Burdette dies, led Milwaukee Braves to only title
WINTER GARDEN, Fla. -- Lew Burdette, MVP of the 1957 World Series when he pitched the Milwaukee Braves to their only championship, died Tuesday. He was 80.
Burdette had been ill for an extended period with lung cancer. Family members were with him when he died at home, they told the Atlanta Braves.
A two-time All-Star and a member of the Braves' Hall of Fame, Burdette was 203-144 with a 3.66 ERA from 1950-67. He also pitched a no-hitter.
Burdette's greatest success came in the 1957 Series when he went 3-0 with an 0.67 ERA while pitching three complete games against the New York Yankees. He capped his performance with a seven-hit shutout in Game 7 at Yankee Stadium, finishing off a run of 24 straight scoreless innings.
"I have a boatload of memories about Lew Burdette," commissioner Bud Selig told The Associated Press by telephone from Milwaukee, where he grew up rooting for the Braves. "I think what I remember most was that he was a tremendous competitor. He pitched in pain, he pitched to win.
"Winning that Game 7 at Yankee Stadium, 5-0, Eddie Mathews fielding Moose Skowron's smash and stepping on third base for the final out. What a day that was," he said. "I kept in touch with him. He came back here quite a lot. The last time I saw him was at Warren Spahn's funeral."
Burdette started his career with the Yankees and was traded to the Boston Braves for Johnny Sain during the 1951 season. He also spent time with the St. Louis Cardinals, Chicago Cubs, Philadelphia Phillies and California.
The righty led the NL with 21 wins in 1959, ERA (2.70) in 1956 and twice led the league in shutouts. He pitched a no-hitter against the Phillies on Aug. 18, 1960, and was the winning pitcher in a famous game in which Harvey Haddix lost a perfect game in the 13th inning -- Burdette went all 13 innings for the victory.
Born Selva Lewis Burdette Jr. in Nitro, W.Va., he was called both "Lew" and "Lou." He was 179-120 in 13 seasons for the Braves. He was Atlanta's pitching coach in 1972-73.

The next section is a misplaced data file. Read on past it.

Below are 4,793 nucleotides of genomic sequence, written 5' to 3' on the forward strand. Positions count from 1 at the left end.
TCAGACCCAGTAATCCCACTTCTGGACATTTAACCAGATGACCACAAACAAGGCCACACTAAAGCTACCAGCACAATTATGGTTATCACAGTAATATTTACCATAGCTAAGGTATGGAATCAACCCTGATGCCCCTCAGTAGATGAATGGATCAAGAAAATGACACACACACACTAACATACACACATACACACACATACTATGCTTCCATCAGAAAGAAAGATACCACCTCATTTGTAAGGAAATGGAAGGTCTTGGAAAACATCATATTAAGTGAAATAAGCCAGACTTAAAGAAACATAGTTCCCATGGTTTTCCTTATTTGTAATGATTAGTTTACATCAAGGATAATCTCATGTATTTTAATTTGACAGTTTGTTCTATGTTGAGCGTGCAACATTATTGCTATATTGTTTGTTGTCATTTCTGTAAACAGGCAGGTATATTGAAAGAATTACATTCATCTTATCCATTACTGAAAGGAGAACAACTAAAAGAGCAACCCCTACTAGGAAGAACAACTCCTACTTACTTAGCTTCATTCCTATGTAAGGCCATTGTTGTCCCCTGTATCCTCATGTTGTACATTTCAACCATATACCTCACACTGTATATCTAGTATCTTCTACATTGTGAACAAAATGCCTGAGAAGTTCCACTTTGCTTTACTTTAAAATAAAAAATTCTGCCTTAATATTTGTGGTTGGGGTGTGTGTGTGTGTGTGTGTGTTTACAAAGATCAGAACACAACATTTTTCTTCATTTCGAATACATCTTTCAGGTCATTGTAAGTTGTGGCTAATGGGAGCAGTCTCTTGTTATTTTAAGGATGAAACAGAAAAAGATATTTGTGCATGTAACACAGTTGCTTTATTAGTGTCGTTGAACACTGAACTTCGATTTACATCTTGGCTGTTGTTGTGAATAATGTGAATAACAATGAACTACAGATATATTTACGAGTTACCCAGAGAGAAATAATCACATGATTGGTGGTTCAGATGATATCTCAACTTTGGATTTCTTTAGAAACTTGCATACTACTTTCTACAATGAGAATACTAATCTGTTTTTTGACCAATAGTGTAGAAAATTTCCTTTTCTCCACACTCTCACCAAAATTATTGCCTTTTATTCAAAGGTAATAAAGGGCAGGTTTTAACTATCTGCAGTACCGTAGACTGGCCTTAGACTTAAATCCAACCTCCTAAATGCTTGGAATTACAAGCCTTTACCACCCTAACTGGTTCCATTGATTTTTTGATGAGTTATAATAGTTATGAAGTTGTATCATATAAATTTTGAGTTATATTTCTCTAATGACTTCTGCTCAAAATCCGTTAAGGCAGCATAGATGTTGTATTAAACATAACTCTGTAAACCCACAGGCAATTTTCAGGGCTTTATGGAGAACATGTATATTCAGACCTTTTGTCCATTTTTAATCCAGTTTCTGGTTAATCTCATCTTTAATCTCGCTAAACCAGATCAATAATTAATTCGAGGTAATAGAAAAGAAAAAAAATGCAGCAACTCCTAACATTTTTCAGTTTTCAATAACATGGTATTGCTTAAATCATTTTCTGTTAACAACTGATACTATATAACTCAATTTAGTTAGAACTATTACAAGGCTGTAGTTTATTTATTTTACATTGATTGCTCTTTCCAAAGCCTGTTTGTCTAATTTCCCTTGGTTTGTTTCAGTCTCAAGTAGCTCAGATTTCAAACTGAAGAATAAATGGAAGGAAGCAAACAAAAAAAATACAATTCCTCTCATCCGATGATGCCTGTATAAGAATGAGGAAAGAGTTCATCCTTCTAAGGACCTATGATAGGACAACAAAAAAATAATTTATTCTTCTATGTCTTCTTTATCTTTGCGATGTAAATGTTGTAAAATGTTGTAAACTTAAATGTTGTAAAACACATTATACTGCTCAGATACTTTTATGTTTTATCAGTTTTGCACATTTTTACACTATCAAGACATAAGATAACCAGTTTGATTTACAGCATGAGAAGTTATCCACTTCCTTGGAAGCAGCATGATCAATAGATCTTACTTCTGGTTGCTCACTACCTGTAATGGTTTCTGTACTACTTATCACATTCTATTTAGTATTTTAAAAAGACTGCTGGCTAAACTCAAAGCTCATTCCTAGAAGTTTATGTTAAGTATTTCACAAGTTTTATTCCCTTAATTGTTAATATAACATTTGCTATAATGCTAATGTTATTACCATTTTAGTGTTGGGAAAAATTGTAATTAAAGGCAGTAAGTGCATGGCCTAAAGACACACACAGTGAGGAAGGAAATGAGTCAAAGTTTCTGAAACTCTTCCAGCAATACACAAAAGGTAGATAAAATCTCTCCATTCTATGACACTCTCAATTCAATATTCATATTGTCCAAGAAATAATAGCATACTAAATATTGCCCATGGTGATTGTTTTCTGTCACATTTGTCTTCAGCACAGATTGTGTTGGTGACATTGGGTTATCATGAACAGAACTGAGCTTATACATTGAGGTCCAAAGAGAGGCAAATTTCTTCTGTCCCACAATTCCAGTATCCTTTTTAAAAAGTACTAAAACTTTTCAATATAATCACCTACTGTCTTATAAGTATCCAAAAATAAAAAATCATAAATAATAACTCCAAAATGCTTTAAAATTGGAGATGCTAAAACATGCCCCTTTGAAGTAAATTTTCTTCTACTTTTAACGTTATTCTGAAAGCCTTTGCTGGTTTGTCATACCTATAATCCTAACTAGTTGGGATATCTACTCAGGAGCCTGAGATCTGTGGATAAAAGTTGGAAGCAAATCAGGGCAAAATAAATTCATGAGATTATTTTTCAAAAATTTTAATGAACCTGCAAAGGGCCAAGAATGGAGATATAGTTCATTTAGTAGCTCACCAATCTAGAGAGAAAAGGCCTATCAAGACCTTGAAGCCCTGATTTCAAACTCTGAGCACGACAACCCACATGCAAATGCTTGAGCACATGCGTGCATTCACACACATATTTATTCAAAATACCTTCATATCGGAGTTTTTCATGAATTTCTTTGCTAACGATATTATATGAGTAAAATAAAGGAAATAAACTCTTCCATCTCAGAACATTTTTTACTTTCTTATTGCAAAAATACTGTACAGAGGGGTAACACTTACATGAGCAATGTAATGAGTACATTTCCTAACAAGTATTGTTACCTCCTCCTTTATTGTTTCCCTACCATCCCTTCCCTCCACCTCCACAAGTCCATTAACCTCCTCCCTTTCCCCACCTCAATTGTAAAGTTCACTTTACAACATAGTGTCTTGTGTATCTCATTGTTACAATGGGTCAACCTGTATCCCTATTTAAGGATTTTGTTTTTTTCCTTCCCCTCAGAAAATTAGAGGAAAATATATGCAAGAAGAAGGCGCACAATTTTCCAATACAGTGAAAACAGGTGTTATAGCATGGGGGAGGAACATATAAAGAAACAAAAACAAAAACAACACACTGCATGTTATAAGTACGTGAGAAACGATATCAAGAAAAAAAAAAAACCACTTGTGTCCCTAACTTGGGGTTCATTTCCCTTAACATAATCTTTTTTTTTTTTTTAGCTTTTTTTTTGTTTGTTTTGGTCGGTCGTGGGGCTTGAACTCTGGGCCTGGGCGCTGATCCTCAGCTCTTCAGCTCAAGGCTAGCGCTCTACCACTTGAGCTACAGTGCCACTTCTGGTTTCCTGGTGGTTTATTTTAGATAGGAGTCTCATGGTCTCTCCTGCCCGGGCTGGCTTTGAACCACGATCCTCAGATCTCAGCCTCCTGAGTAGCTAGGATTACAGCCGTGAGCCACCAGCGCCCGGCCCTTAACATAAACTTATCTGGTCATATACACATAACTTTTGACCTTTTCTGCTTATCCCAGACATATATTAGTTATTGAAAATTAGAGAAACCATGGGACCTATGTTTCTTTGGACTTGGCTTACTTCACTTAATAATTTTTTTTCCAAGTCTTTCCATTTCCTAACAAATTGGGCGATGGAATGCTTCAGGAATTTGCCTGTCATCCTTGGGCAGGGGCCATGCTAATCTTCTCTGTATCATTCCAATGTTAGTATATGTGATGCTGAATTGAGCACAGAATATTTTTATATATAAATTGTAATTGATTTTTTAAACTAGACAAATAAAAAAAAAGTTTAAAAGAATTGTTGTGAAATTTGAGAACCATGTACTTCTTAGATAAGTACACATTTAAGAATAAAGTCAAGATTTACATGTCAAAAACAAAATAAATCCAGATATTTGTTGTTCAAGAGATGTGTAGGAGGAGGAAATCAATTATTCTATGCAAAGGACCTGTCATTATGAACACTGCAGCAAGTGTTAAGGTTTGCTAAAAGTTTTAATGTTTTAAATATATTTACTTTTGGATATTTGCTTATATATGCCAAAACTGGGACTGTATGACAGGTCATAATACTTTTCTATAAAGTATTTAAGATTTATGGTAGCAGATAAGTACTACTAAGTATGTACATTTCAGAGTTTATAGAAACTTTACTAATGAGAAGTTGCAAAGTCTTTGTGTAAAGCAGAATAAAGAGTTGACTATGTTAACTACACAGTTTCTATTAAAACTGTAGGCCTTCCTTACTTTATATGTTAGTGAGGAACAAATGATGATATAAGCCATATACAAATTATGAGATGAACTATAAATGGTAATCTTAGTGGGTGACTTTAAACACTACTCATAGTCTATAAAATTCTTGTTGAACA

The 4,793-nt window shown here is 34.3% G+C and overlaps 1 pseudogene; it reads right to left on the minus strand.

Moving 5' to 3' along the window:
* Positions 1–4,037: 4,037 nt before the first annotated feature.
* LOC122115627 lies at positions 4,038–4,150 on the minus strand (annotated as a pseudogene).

Burdette went 17-9 in 1957, then took over the Series. He beat the Yankees 4-2 in Game 2 and outpitched Whitey Ford for a 1-0 victory in Game 5. Burdette came three days later to clinch the title.
He was 20-10 in 1958, again teaming with Spahn to pitch the Braves into the World Series against the Yankees. Burdette homered and won Game 2 but, with chances to close out the championship, lost Game 5 and again in Game 7. The teams were tied at 2 in the eighth inning of the final game, but Skowron's three-run homer helped New York pull away.
Burdette hit 12 home runs, including two off Sandy Koufax. The Braves star especially enjoyed swinging at the Coliseum, where the Dodgers played from 1958-61. The reconfigured football stadium featured a left-field pole about 250 feet from home plate, along with a screen more than 40 feet high.
Burdette hit half of his career homers at the Coliseum, and lofted a fly ball over the screen for his only grand slam as part of two-homer, five-RBI game against the Dodgers in 1958.
"Our thoughts and prayers go out to Lou's family, friends and many admirers," Braves general manager John Schuerholz said. "Lou was a true gentleman and one of the greatest pitchers in Braves' history. We will miss him."
Burdette was survived by his wife, Mary Ann; son Lewis; daughters Madge, Mary Lou Burdette-Wieloszynski and Elaina Fontana; a brother, a sister, eight grandchildren and six great-grandchildren.
Copyright 2007 by The Associated Press